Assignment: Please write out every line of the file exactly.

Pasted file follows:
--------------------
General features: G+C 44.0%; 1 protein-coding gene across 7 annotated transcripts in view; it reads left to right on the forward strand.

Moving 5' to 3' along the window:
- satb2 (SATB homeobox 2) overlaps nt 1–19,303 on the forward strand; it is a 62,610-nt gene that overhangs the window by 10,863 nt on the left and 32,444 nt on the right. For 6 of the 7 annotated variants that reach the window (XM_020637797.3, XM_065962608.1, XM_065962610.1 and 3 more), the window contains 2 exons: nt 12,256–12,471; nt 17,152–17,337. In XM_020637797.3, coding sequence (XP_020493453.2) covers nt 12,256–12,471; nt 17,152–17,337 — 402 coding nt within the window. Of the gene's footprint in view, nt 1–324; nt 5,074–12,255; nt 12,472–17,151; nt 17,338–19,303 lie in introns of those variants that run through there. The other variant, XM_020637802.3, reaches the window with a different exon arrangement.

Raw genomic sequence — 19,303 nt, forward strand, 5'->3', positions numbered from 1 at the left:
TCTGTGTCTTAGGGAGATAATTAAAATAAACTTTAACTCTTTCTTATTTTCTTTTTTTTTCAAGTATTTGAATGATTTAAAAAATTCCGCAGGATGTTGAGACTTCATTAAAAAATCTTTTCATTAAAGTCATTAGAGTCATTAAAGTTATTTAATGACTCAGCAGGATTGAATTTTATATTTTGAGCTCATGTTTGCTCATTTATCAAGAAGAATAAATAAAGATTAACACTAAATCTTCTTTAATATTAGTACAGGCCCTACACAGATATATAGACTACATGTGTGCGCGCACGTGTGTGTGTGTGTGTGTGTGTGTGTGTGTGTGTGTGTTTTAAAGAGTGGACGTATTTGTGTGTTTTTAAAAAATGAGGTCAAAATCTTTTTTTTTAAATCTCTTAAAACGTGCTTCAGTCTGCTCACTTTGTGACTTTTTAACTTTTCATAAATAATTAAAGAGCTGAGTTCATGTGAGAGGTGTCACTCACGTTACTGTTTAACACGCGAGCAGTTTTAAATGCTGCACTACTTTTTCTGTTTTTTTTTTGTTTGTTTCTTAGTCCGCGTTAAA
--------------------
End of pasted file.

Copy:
General features: G+C 44.0%; 1 protein-coding gene across 7 annotated transcripts in view; it reads left to right on the forward strand.

Moving 5' to 3' along the window:
- satb2 (SATB homeobox 2) overlaps nt 1–19,303 on the forward strand; it is a 62,610-nt gene that overhangs the window by 10,863 nt on the left and 32,444 nt on the right. For 6 of the 7 annotated variants that reach the window (XM_020637797.3, XM_065962608.1, XM_065962610.1 and 3 more), the window contains 2 exons: nt 12,256–12,471; nt 17,152–17,337. In XM_020637797.3, coding sequence (XP_020493453.2) covers nt 12,256–12,471; nt 17,152–17,337 — 402 coding nt within the window. Of the gene's footprint in view, nt 1–324; nt 5,074–12,255; nt 12,472–17,151; nt 17,338–19,303 lie in introns of those variants that run through there. The other variant, XM_020637802.3, reaches the window with a different exon arrangement.

Raw genomic sequence — 19,303 nt, forward strand, 5'->3', positions numbered from 1 at the left:
TCTGTGTCTTAGGGAGATAATTAAAATAAACTTTAACTCTTTCTTATTTTCTTTTTTTTTCAAGTATTTGAATGATTTAAAAAATTCCGCAGGATGTTGAGACTTCATTAAAAAATCTTTTCATTAAAGTCATTAGAGTCATTAAAGTTATTTAATGACTCAGCAGGATTGAATTTTATATTTTGAGCTCATGTTTGCTCATTTATCAAGAAGAATAAATAAAGATTAACACTAAATCTTCTTTAATATTAGTACAGGCCCTACACAGATATATAGACTACATGTGTGCGCGCACGTGTGTGTGTGTGTGTGTGTGTGTGTGTGTGTGTGTGTTTTAAAGAGTGGACGTATTTGTGTGTTTTTAAAAAATGAGGTCAAAATCTTTTTTTTTAAATCTCTTAAAACGTGCTTCAGTCTGCTCACTTTGTGACTTTTTAACTTTTCATAAATAATTAAAGAGCTGAGTTCATGTGAGAGGTGTCACTCACGTTACTGTTTAACACGCGAGCAGTTTTAAATGCTGCACTACTTTTTCTGTTTTTTTTTTGTTTGTTTCTTAGTCCGCGTTAAA